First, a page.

Authors: Hilchenbach M., Hsieh K.C., Hovestadt D., Klecker B., Grüwaldt H., Bochsler P., Ipavich F.M., Bürgi A., Möbius E., Gliem F., Axford W.I., Balsiger H., Bornemann W., Coplan M.A., Galvin A.B., Geiss J., Gloeckler G., Hefti S., Judge D.L., Kallenbach R., Laeverenz P., Lee M.A., Livi S., Managadze G.G., Marsch E., Neugebauer M., Ogawa H.S., Reiche K.-U., Scholer M., Verigin M.I., Wilken B., and Wurz P.
Reference: Astrophysical Journal v.503, p.916 1998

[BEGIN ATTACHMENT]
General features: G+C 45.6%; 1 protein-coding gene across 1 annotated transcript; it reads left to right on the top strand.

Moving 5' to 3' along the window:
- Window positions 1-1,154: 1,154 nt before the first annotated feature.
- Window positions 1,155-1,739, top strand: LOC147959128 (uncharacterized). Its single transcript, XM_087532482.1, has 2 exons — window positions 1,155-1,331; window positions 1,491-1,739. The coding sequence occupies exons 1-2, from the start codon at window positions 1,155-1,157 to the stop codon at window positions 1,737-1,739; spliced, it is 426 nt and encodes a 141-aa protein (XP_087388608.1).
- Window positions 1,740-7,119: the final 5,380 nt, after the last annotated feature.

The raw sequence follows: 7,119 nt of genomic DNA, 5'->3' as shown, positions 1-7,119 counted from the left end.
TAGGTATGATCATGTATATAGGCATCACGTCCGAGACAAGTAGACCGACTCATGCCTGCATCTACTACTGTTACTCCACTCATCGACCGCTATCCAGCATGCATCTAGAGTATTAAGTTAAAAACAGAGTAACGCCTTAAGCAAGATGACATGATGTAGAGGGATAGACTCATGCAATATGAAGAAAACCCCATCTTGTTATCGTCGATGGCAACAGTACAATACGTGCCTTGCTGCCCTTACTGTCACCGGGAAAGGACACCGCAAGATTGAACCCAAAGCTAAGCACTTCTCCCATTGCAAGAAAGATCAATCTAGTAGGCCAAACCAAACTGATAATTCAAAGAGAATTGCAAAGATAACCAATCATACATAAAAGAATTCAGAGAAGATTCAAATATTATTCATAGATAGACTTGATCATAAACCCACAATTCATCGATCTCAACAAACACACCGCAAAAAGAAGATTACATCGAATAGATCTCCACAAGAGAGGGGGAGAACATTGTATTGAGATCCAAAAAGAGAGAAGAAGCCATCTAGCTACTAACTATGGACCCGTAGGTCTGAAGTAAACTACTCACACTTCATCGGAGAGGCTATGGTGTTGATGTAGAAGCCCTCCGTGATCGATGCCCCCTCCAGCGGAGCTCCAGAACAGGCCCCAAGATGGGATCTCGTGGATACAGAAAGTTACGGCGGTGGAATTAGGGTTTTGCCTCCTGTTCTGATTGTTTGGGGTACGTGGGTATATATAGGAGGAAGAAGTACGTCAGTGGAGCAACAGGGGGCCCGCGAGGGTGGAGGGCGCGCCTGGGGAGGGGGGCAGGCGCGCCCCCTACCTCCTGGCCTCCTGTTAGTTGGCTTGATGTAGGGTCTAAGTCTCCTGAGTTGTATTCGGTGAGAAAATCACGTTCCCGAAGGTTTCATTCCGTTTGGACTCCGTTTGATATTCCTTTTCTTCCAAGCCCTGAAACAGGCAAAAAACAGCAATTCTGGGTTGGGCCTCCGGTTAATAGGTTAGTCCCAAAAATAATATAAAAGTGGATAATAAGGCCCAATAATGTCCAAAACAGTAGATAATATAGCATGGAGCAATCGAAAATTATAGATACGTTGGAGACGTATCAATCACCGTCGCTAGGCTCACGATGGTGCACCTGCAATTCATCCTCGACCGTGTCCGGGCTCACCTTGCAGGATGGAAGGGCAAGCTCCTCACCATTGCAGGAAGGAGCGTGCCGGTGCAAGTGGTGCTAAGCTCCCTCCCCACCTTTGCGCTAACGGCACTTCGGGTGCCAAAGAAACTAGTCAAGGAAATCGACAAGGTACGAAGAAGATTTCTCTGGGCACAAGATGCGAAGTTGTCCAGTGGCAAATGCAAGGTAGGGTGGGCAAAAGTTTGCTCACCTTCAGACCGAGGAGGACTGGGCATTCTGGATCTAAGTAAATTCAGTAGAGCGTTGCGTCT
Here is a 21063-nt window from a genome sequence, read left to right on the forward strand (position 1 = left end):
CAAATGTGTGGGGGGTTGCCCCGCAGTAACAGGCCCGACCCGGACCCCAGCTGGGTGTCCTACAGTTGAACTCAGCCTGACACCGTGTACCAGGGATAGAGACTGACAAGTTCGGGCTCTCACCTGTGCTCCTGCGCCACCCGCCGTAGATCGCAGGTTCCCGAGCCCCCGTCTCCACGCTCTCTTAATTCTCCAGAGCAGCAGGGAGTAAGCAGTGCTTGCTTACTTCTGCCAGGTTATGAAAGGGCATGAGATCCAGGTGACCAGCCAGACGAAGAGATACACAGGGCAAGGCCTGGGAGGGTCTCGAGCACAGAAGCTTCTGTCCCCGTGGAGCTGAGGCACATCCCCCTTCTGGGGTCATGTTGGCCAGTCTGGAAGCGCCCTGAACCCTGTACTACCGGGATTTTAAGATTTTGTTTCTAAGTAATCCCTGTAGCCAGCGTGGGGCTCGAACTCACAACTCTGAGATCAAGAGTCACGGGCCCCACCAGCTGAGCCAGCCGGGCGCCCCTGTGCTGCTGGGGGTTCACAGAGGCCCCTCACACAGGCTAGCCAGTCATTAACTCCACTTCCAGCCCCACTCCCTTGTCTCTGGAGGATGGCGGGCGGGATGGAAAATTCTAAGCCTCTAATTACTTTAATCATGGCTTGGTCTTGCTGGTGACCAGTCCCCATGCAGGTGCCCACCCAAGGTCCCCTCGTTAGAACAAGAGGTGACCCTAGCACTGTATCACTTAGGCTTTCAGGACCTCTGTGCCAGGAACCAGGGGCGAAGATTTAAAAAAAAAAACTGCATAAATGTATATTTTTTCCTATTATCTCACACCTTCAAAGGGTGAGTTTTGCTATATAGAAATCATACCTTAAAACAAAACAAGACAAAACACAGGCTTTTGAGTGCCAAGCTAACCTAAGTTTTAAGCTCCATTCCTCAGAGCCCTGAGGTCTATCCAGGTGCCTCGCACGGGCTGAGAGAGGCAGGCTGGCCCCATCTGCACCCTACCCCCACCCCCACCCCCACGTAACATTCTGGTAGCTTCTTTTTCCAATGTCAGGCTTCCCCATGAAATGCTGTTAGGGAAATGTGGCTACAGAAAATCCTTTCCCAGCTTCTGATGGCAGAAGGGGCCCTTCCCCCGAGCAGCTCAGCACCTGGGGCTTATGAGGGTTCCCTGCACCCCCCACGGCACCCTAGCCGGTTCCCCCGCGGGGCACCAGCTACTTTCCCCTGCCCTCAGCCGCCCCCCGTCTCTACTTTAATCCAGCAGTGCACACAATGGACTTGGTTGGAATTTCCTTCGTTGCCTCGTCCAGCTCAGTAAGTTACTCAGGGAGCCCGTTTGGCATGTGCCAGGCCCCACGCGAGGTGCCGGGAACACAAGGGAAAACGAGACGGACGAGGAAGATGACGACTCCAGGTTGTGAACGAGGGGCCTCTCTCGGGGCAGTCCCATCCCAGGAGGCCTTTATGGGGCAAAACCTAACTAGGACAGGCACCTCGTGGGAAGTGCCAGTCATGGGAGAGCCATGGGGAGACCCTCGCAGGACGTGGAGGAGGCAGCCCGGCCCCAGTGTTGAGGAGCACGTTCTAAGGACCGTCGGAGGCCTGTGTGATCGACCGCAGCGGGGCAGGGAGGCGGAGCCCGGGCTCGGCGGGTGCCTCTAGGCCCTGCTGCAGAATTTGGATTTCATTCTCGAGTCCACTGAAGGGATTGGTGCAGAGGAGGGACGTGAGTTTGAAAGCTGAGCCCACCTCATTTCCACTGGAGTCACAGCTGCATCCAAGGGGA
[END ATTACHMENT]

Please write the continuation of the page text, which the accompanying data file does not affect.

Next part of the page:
The High-Energy Suprathermal Time-of-Flight sensor (HSTOF) of the Charge, Element, and Isotope Analysis System (CELIAS) on the Solar and Heliospheric Observatory (SOHO) near the Lagrangian point L1 is capable of identifying energetic hydrogen atoms (EHAs) between 55 and 80 keV. Between 1996 February 13 and 1997 August 31, near solar minimum, there were 285 "quiet" days when the interplanetary charged-particle flux was low. During these quiet times, HSTOF scanned the apex of the heliosphere once and the antiapex twice. The flux level and time profile, and hence the arrival direction, of the EHAs accumulated during these quiet times are best interpreted as fluxes of EHAs coming from the heliosheath.